Chris Valasek: That’s just creepy. But Charlie, I ask you how does it get the time?

Snippet of code setting the clock

Snippet of code setting the clock

Charlie Miller: Are you sure we didn’t practice? So then you’re like, okay, fine, how do we know what time it was? Because the very first time you turn the car on, it doesn’t necessarily know what time it is. And so, this is some of the code that sets the clock initially (see right-hand image), and you can see it says ‘getV850RealtimeClock()’. V850 is the other chip that we’ll talk about later, but it’s the one that has direct communications with the cellular network, and so it’s trying to get the time through cellular stuff, just like how your phone gets time. But it follows down here and it says if it fails to get that time, it defaults to the first day of the first month of 2013.

Chris Valasek: January 1, 2013 – that’s the default date.

Charlie’s WPA2 password

Charlie’s WPA2 password

Charlie Miller: Right. So I was like, okay, whatever. But I looked at my password, and it was this long, complicated thing (see right-hand image). And so there’s this mapping between what second the clock was turned on and your password. But you can kind of go backwards with that mapping, too. So I was like, well, I wonder what time I turned my car on, it’s kind of interesting, right? So I looked, and it said I turned my car on January 1, 2013, 00:00:32 GMT. What that means is, when I turned my car on, it didn’t know what time it was. It took 32 seconds for the Wi-Fi thing to kind of get going, and then it created the password from that.

Chris Valasek: You could imagine cars coming out of the plant, being turned on, and they all have a very small subset of passwords.

Charlie Miller: Right, so you would expect, maybe, there will only be 10 or 20 different passwords in reality.

Chris Valasek: You don’t have to creep on someone for an hour, you only have to creep on them for a couple of seconds.

Charlie Miller: Yeah. I like how you’re so worried about creeping on someone by driving around.

Chris Valasek: I creep on people all the time.

Charlie Miller: You don’t mind crashing them, but you don’t want to get close to them.

Chris Valasek: Yeah, I don’t want to get them creeped out, but I don’t mind driving them off the road.

Nmap scan report

Nmap scan report

Charlie Miller: Anyway, it’s actually not that difficult to figure out what the password is on WPA2 network in this case. And so, you could connect to a Wi-Fi network, but the biggest problem is you still have this issue where they probably don’t have Wi-Fi in the first place. So, let’s just forget about that issue for a moment and power on, which is what you do when you research. You can run Nmap scan of the Wi-Fi hotspot, and you’ll see there’s a bunch of open ports (see right-hand image). The one that we care most about is port 6667, which Nmap says is IRC.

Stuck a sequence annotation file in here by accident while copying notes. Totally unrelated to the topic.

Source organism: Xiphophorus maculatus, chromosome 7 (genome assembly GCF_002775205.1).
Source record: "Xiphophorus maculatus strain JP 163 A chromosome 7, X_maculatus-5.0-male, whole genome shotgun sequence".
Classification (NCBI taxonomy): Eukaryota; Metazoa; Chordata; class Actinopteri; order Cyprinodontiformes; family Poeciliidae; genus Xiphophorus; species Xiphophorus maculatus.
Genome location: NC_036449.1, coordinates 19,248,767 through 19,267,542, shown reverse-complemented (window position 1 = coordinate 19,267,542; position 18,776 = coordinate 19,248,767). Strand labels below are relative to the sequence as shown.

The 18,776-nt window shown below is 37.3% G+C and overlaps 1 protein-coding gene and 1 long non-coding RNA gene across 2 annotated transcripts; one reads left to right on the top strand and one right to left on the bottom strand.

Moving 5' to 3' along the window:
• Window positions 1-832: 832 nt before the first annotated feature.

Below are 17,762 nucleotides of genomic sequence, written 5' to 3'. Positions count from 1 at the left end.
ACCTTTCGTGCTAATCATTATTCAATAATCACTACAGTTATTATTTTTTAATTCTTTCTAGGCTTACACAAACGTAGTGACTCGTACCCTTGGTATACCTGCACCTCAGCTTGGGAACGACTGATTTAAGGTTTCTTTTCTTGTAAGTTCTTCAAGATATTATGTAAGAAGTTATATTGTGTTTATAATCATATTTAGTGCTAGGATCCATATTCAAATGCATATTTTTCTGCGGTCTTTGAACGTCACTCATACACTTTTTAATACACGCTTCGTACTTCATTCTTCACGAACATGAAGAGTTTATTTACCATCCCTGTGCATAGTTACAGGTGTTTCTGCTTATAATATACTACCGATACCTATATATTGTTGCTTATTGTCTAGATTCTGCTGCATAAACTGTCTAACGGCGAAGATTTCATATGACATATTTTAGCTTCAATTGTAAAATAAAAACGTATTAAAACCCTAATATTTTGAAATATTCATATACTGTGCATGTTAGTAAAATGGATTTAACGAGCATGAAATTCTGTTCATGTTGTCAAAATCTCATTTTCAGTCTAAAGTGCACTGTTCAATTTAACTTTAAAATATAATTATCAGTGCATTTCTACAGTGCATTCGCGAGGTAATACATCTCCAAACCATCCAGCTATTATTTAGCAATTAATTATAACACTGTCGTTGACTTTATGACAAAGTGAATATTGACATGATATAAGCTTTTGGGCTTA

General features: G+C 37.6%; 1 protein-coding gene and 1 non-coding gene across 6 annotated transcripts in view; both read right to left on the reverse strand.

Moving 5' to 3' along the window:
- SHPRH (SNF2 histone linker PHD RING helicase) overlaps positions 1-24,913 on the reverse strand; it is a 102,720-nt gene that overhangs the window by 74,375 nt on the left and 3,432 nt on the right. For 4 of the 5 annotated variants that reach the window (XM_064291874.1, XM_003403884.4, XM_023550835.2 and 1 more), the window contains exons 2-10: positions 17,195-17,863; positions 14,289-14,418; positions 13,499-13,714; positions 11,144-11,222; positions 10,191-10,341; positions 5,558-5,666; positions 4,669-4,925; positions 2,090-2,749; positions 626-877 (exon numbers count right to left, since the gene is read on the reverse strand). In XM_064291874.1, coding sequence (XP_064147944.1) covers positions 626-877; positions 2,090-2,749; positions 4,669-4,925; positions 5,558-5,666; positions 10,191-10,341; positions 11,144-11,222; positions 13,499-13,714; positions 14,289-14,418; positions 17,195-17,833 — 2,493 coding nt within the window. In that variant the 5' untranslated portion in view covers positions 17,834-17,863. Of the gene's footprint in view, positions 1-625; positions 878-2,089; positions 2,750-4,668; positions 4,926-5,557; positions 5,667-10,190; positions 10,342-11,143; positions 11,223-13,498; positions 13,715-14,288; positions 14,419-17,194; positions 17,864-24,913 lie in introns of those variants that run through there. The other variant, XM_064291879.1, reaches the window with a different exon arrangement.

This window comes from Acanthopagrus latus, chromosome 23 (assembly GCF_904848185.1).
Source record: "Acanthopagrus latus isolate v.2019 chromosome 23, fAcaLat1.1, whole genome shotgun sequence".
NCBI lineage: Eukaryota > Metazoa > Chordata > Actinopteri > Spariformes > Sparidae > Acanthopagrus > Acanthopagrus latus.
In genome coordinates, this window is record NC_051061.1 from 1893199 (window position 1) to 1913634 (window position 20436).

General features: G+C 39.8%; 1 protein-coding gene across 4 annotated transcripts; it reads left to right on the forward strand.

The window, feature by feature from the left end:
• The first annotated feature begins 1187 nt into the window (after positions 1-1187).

Chris Valasek: We were pretty stoked, we’re like: sweet, this thing is running IRC, this is awesome! Great car, love it!

Not quite that D-Bus

Not quite that D-Bus

Charlie Miller: I was like, I knew this car was cool, but now I just really love it. So, it turns out it’s not IRC. It’s something called D-Bus. If you don’t know what D-Bus is, it’s an interprocess communication mechanism so that different processes can talk to each other (see image below). It’s like RPCs, calling methods, so it’s a way different processes on the machine can talk to each other, which right away you start to think like “Well, probably, maybe I shouldn’t be able to pretend I’m a process on the machine and talk to other processes on the machine.”

D-Bus on the Jeep: any authentication?

D-Bus on the Jeep: any authentication?

Chris Valasek: I would think so. That’s how I would design it.

Charlie Miller: But the designers of D-Bus thought of that, and they have authentication built into it, where you need to have some sort of password or key or something. I don’t know because the Jeep didn’t have one. So you can see over here on the right, part of the D-Bus protocols, you can try to auth and you can say “I’m just some anonymous dude,” and the Jeep says “OK, you have a session.”

Chris Valasek: Basically, this is RPC with no authentication, because you can remotely connect and then we’ll show you that you can do stuff.

Charlie Miller: Probably not intended by the manufacturer.

Chris Valasek: I wouldn’t think so.
 

Read previous: Remote Exploitation of an Unaltered Passenger Vehicle

Read next: Remote Exploitation of an Unaltered Passenger Vehicle 3: Uconnect Payloads